The woman was transported to Mercy Medical Center in Williston where a sexual assault exam was conducted.
If convicted of sexual intercourse without consent, Laturell faces a potential life sentence and aggravated kidnapping has a maximum 100-year sentence.
He is scheduled for trial July 16.
Written by Herald-News
Several people appeared before District Judge David Cybulski in 15th District Court, Wednesday, March 25.
Jason Daugherty, 37, of Wolf Point was denied a bond reduction on his second request within a two-week period.
Cybulski denied a request for a bond reduction to $20,000 for both cases against Daugherty. Cybulski also denied a bond reduction on March 11. Bail is set at $50,000 for each case totaling $100,000.
Assistant Roosevelt County Jordan Knudsen objected to a bond reduction due to Daugherty’s past history and said the alleged assault on a police officer justifies high bail.
Daugherty is alleged to have physically struck a Wolf Point Police officer and attempted to run from a Fort Peck Tribes Department of Law and Justice officer and a Valley County Sheriff's deputy in Frazer.
Daugherty was arraigned March 11, and pleaded not guilty to two felony counts of criminal possession of dangerous drugs and misdemeanor criminal possession of drug paraphernalia. In a second and separate case he was arraigned for, Daugherty pleaded not guilty to felony attempted assault on a peace officer or judicial officer and misdemeanor resisting arrest. Both cases were from December.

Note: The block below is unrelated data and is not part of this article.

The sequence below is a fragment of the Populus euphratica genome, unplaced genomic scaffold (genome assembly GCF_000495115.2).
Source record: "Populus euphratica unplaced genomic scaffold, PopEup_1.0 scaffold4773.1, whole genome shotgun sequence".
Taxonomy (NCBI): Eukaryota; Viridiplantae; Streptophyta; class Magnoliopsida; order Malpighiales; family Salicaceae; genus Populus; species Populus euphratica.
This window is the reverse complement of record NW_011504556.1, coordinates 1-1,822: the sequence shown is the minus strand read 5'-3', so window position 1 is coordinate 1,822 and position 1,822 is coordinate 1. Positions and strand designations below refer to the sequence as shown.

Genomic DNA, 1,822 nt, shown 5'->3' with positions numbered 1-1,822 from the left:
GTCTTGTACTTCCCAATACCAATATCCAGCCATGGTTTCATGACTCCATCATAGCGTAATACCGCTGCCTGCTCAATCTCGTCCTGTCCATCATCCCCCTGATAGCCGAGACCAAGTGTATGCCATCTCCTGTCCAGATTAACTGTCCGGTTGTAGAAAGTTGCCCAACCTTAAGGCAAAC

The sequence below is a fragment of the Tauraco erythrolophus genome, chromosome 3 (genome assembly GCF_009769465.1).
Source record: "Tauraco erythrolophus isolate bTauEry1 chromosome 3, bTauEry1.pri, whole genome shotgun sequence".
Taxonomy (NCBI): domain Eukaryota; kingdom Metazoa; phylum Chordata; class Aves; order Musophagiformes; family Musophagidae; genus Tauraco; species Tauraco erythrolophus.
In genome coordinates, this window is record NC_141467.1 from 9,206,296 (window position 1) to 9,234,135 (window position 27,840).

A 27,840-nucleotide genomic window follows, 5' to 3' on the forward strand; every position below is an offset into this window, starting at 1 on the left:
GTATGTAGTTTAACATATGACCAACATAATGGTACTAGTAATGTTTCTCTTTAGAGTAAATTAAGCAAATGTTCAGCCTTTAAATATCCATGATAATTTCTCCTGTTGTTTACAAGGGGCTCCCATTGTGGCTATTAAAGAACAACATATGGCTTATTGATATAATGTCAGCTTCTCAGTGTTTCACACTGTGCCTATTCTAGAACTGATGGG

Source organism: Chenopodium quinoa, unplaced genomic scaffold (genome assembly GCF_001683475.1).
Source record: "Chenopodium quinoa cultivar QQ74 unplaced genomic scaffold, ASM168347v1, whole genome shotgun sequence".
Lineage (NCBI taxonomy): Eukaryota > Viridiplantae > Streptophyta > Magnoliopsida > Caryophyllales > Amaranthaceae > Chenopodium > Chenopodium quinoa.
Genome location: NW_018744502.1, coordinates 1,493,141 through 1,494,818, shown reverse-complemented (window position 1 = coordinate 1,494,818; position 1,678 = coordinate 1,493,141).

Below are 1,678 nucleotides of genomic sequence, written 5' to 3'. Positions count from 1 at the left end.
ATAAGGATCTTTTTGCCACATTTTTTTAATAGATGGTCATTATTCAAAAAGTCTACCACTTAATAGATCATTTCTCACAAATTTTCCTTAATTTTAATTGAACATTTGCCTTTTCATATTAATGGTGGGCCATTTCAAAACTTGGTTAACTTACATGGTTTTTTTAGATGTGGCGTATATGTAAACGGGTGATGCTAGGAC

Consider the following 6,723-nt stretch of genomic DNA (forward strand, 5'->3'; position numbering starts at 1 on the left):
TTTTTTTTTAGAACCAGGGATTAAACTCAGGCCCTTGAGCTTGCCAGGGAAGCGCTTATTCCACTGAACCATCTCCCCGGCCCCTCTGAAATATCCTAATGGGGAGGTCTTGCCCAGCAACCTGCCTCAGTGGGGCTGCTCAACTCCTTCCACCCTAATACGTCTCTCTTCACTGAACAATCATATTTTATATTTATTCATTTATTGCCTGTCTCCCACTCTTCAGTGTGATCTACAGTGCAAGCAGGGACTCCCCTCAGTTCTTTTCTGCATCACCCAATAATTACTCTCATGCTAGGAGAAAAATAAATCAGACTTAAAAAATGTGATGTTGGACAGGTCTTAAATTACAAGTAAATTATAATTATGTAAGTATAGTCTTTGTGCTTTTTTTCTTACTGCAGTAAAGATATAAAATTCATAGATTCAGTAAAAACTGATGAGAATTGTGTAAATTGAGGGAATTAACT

Defense attorney Mary Zemyan argued that Daugherty has ties to the community.
“I’m not giving him more rope. I think he’s burned himself. I’m not going to reduce it,” Cybulski said.
Mark Steven Ebmeyer, 38, of Eugene, Ore., signed a waiver of extradition during an extradition hearing.
He is also charged locally with obstructing a peace officer.
Ebmeyer asked Cybulski if he was facing extradition to Oregon or Washington.
The response was Oregon.
An online search for Ebmeyer revealed numerous past addresses in Oregon and Washington, and one in Arizona.
Oregon authorities have until April 20 to pick up Ebmeyer, who is lodged in the Roosevelt County Jail.
The Circuit Court Clackamas County Ore., issued an arrest warrant seeking his return.
Ebmeyer is wanted in Oregon for driving while suspended or revoked, a Class B felony.
Joseph Frederick, 43, of Poplar was arraigned and pleaded not guilty to felony driving under the influence fourth offense, driving with a suspended or revoked license, operating without liability insurance and failure to stay on the right side of the roadway.
A trial is scheduled for June 11.
Christopher Hovey, 25, of Lansing, Mich., did not appear on a bench warrant to revoke bond for failing to comply with bail conditions.
Hovey pleaded not guilty in January to felony criminal possession of dangerous drugs with intent to distribute and a misdemeanor charge of criminal possession of drug paraphernalia.
It was stated in court in January that Hovey was wanted for parole violations in North Dakota.
Brian Suggs, 33, of Mesa, Ariz., sought a second bail reduction or own recognizance release during an omnibus hearing.
Suggs, an oilfield worker wanting to return to his job in Williston, N.D., could be released and participate in the North Dakota 24/7 Sobriety Program in Williston, N.D., with a S.C.R.A.M. alcohol monitor bracelet.
Cybulski agreed to reduce bail from $50,000 to $10,000 on Feb. 25, to allow Suggs to return to work in North Dakota. Suggs has remained lodged in the Roosevelt County Jail.